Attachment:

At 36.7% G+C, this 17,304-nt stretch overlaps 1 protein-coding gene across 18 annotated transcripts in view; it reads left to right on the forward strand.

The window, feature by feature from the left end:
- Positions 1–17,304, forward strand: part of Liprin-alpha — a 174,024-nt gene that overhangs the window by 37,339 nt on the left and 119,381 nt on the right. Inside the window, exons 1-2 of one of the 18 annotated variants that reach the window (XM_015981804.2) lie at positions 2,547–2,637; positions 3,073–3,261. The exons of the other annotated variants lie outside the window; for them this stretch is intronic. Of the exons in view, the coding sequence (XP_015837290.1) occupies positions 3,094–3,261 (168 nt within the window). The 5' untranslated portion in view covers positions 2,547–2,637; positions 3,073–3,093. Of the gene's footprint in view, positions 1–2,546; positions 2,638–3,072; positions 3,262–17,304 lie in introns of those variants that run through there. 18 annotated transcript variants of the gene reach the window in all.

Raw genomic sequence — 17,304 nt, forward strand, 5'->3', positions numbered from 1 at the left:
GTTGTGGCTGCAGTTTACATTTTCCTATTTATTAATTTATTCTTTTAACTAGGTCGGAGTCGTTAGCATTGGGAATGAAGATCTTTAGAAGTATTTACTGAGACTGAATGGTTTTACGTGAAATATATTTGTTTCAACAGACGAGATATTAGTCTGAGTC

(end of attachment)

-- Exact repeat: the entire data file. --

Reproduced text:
At 36.7% G+C, this 17,304-nt stretch overlaps 1 protein-coding gene across 18 annotated transcripts in view; it reads left to right on the forward strand.

The window, feature by feature from the left end:
- Positions 1–17,304, forward strand: part of Liprin-alpha — a 174,024-nt gene that overhangs the window by 37,339 nt on the left and 119,381 nt on the right. Inside the window, exons 1-2 of one of the 18 annotated variants that reach the window (XM_015981804.2) lie at positions 2,547–2,637; positions 3,073–3,261. The exons of the other annotated variants lie outside the window; for them this stretch is intronic. Of the exons in view, the coding sequence (XP_015837290.1) occupies positions 3,094–3,261 (168 nt within the window). The 5' untranslated portion in view covers positions 2,547–2,637; positions 3,073–3,093. Of the gene's footprint in view, positions 1–2,546; positions 2,638–3,072; positions 3,262–17,304 lie in introns of those variants that run through there. 18 annotated transcript variants of the gene reach the window in all.

Raw genomic sequence — 17,304 nt, forward strand, 5'->3', positions numbered from 1 at the left:
GTTGTGGCTGCAGTTTACATTTTCCTATTTATTAATTTATTCTTTTAACTAGGTCGGAGTCGTTAGCATTGGGAATGAAGATCTTTAGAAGTATTTACTGAGACTGAATGGTTTTACGTGAAATATATTTGTTTCAACAGACGAGATATTAGTCTGAGTC